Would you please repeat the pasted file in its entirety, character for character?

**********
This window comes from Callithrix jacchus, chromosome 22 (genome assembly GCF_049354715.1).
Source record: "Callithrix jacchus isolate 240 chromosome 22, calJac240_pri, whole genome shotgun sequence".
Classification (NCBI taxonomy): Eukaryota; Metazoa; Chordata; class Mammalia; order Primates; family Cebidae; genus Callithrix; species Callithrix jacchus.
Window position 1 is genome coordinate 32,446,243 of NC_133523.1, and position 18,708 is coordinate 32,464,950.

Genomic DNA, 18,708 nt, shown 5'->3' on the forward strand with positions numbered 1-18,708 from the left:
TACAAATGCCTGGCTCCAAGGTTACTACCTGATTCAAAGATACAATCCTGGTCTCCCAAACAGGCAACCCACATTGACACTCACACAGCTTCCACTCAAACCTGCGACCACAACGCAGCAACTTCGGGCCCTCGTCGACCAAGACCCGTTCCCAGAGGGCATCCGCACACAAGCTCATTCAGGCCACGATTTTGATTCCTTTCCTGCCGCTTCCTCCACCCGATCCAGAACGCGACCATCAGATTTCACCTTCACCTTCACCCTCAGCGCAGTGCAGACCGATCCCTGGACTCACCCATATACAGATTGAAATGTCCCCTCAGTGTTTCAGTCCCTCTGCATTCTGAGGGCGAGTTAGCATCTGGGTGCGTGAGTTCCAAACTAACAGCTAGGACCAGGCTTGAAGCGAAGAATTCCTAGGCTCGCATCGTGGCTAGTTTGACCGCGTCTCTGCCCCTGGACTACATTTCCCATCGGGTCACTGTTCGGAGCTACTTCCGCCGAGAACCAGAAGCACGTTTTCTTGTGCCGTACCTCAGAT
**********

This window comes from Callithrix jacchus, chromosome 22 (genome assembly GCF_049354715.1).
Source record: "Callithrix jacchus isolate 240 chromosome 22, calJac240_pri, whole genome shotgun sequence".
Classification (NCBI taxonomy): Eukaryota; Metazoa; Chordata; class Mammalia; order Primates; family Cebidae; genus Callithrix; species Callithrix jacchus.
Window position 1 is genome coordinate 32,446,243 of NC_133523.1, and position 18,708 is coordinate 32,464,950.

Genomic DNA, 18,708 nt, shown 5'->3' on the forward strand with positions numbered 1-18,708 from the left:
TACAAATGCCTGGCTCCAAGGTTACTACCTGATTCAAAGATACAATCCTGGTCTCCCAAACAGGCAACCCACATTGACACTCACACAGCTTCCACTCAAACCTGCGACCACAACGCAGCAACTTCGGGCCCTCGTCGACCAAGACCCGTTCCCAGAGGGCATCCGCACACAAGCTCATTCAGGCCACGATTTTGATTCCTTTCCTGCCGCTTCCTCCACCCGATCCAGAACGCGACCATCAGATTTCACCTTCACCTTCACCCTCAGCGCAGTGCAGACCGATCCCTGGACTCACCCATATACAGATTGAAATGTCCCCTCAGTGTTTCAGTCCCTCTGCATTCTGAGGGCGAGTTAGCATCTGGGTGCGTGAGTTCCAAACTAACAGCTAGGACCAGGCTTGAAGCGAAGAATTCCTAGGCTCGCATCGTGGCTAGTTTGACCGCGTCTCTGCCCCTGGACTACATTTCCCATCGGGTCACTGTTCGGAGCTACTTCCGCCGAGAACCAGAAGCACGTTTTCTTGTGCCGTACCTCAGAT